Less violence on TV networks, study shows

November 1996
Jet;11/04/96, Vol. 90 Issue 25, p40
Relates the findings of a study indicating that fewer violent television shows were aired in the United States during the 1995-96 season than in the previous season. The reduction of violent shows during prime-time and children's programming; Further findings of the study from the Center for Communications Policy.


Related Articles

  • Cable studying violence options. RB // Broadcasting & Cable;11/8/93, Vol. 123 Issue 45, p12 

    Reports on the meeting of cable networks to map out a plan to head off legislation on television violence. Extension of Congress' January 1, 1994 deadline as a short-term solution; Goal of reducing the likelihood of children encountering violent programming.

  • Group enlists parents to fight TV violence. Richey, Warren // Christian Science Monitor;11/14/96, Vol. 88 Issue 245, p3 

    Presents information on television violence in the United States. Development of the V-chip, and a planned television rating system to protect children from television violence; Role of parents in the protection of their children from television violence; Details on the group formed by state...

  • Facts about fiction. Link, David // Reason;Mar94, Vol. 25 Issue 10, p22 

    Focuses on the debate about television violence. Reasons for defending television violence; Fiction as distinguished from real life; Other sources of violence; Bias in the conventional morality over violence; Solutions to television violence.

  • Missing links. Gillespie, Nick // Reason;May96, Vol. 28 Issue 1, p18 

    Focuses on the impact of television violence. Link between television violence and engaging in violent behavior; Evidence of violent acts and images on television.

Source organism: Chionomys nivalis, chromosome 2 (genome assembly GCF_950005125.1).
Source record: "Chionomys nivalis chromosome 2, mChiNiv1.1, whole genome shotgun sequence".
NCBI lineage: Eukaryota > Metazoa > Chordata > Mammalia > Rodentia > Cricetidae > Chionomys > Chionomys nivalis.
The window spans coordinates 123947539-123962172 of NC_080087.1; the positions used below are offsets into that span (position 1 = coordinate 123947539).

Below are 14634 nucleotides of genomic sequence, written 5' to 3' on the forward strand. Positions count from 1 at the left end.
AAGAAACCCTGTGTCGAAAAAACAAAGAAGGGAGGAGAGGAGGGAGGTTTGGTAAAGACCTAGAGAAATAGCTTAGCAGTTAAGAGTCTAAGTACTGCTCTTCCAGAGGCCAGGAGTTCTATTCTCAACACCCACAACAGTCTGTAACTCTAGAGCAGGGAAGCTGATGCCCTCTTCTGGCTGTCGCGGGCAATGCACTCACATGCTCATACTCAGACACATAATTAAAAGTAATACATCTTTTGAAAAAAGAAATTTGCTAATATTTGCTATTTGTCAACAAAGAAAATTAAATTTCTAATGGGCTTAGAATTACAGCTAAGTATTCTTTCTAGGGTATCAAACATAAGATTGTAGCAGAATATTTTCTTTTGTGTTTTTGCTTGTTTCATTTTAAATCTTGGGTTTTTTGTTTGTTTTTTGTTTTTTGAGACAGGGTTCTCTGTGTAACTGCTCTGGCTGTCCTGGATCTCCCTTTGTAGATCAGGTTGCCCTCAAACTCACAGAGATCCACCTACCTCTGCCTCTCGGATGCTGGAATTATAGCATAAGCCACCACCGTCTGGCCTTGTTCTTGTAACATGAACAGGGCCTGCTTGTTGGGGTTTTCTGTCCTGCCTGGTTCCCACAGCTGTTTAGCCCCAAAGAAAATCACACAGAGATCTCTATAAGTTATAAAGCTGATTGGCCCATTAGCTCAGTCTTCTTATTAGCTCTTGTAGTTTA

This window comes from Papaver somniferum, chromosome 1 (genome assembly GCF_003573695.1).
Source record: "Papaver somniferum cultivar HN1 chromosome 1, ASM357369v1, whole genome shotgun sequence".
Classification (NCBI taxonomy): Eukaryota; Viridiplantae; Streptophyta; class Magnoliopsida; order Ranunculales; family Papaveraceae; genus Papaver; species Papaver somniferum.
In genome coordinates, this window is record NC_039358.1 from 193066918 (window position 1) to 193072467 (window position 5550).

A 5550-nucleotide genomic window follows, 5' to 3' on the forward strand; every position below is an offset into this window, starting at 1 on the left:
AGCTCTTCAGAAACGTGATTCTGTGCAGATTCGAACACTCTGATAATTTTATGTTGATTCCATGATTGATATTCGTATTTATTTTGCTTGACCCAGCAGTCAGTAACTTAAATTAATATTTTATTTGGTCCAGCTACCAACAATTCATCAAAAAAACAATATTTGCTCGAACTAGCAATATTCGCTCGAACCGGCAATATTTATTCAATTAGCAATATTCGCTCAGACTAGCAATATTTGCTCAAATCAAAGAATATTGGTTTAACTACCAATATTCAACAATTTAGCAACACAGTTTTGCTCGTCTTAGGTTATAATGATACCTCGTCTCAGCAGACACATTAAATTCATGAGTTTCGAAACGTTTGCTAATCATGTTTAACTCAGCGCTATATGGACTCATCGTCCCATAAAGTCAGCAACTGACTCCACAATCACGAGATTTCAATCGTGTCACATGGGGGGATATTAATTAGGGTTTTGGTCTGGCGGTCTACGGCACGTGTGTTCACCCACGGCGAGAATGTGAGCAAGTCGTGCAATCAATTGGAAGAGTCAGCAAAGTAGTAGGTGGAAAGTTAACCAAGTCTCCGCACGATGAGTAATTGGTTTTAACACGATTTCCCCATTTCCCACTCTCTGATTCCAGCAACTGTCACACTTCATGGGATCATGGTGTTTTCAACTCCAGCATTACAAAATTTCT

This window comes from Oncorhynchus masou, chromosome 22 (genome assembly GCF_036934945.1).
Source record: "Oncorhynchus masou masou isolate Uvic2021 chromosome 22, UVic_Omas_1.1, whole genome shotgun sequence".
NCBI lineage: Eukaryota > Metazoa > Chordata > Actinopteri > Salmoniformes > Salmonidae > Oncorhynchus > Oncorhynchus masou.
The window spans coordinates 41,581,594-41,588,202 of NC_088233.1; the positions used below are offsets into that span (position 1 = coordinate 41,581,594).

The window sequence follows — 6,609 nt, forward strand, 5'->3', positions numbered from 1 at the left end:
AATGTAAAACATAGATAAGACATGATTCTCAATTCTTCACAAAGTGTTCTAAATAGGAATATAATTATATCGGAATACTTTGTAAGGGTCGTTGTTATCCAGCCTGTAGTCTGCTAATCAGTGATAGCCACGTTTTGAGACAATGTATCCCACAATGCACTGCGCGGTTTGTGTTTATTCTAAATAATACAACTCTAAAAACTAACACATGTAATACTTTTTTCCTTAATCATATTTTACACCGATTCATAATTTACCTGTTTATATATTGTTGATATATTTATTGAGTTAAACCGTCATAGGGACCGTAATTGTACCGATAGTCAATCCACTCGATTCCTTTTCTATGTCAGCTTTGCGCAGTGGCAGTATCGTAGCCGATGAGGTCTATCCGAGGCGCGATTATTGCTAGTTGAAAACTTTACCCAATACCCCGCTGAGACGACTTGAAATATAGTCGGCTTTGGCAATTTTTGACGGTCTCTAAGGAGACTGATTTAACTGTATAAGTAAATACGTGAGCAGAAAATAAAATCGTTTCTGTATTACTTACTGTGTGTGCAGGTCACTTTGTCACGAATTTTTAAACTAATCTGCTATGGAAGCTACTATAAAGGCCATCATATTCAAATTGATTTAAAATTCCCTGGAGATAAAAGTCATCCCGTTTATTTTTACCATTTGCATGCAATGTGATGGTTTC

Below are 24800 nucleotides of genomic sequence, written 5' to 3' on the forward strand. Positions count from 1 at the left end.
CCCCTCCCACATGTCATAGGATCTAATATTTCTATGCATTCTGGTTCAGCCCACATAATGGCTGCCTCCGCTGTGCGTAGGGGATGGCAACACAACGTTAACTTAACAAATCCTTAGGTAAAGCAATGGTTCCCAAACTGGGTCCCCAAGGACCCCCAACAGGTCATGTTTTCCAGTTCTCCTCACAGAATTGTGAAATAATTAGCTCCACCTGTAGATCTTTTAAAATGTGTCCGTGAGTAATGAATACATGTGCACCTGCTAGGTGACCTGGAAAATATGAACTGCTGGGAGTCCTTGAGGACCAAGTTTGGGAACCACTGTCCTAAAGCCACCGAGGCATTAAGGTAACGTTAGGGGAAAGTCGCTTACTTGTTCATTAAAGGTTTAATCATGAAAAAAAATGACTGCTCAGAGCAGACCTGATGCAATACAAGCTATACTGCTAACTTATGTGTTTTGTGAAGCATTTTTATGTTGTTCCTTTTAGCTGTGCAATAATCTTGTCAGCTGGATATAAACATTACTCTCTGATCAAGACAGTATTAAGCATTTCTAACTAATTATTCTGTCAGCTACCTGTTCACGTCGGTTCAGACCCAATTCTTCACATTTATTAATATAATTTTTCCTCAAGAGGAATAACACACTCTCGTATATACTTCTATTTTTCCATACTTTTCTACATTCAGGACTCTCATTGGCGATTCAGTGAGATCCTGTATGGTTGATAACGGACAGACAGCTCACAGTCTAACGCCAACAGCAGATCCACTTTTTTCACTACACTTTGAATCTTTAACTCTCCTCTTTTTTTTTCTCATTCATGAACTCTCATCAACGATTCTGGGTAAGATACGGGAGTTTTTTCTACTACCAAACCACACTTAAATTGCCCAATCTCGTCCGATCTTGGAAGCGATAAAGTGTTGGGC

• TV violence. Colman, Adrian // Youth Studies Australia;Spring1994, Vol. 13 Issue 3, p12 

    Focuses on the report on the effects of television violence on children presented by University of Pennsylvania's Anne Albright to an international communication conference in Sydney Australia. Television violence's effect on the amount of time children spent playing make believe and its...

  • Violence on the home screen. Gardella, Kay // America;9/11/1993, Vol. 169 Issue 6, p4 

    Reports on the effect of increasing levels of violence portrayed on television. Detrimental effect of television on the world; Increase in incidence of criminality; Need for selective buying among television program viewers.

  • Study `pulls no punches' about television violence. Marks, Alexandra // Christian Science Monitor;2/8/96, Vol. 88 Issue 51, p3 

    Reports that the National Television Violence Study revealed that the violence on television might be posing risks to its viewers. Study funded by the cable industry; Study to be used as a benchmark in assessing the media's efforts at regulation; What are the requirements of the...

  • Is TV too violent?  // Current Events;9/25/95, Vol. 95 Issue 4, p1 

    Discusses the issue of violence in television in the United States. Criticisms of violence in television; Features of the measures passed in the US Congress requiring manufacturers to include V-chips in television; Results of studies showing the growth of violence in television. INSET:...

  • A new study decries glamorized TV voilence. Hatch, David // Electronic Media;04/20/98, Vol. 17 Issue 17, p4 

    Looks at violence on television in United States in relation to the National Television Violence Study. Consequences resulting from television violence; Indication that television violence has increased since 1994; Comments made by Dennis Wharton, spokesman for the National Association of...


Read the Article


Sorry, but this item is not currently available from your library.

Try another library?
Sign out of this library

Other Topics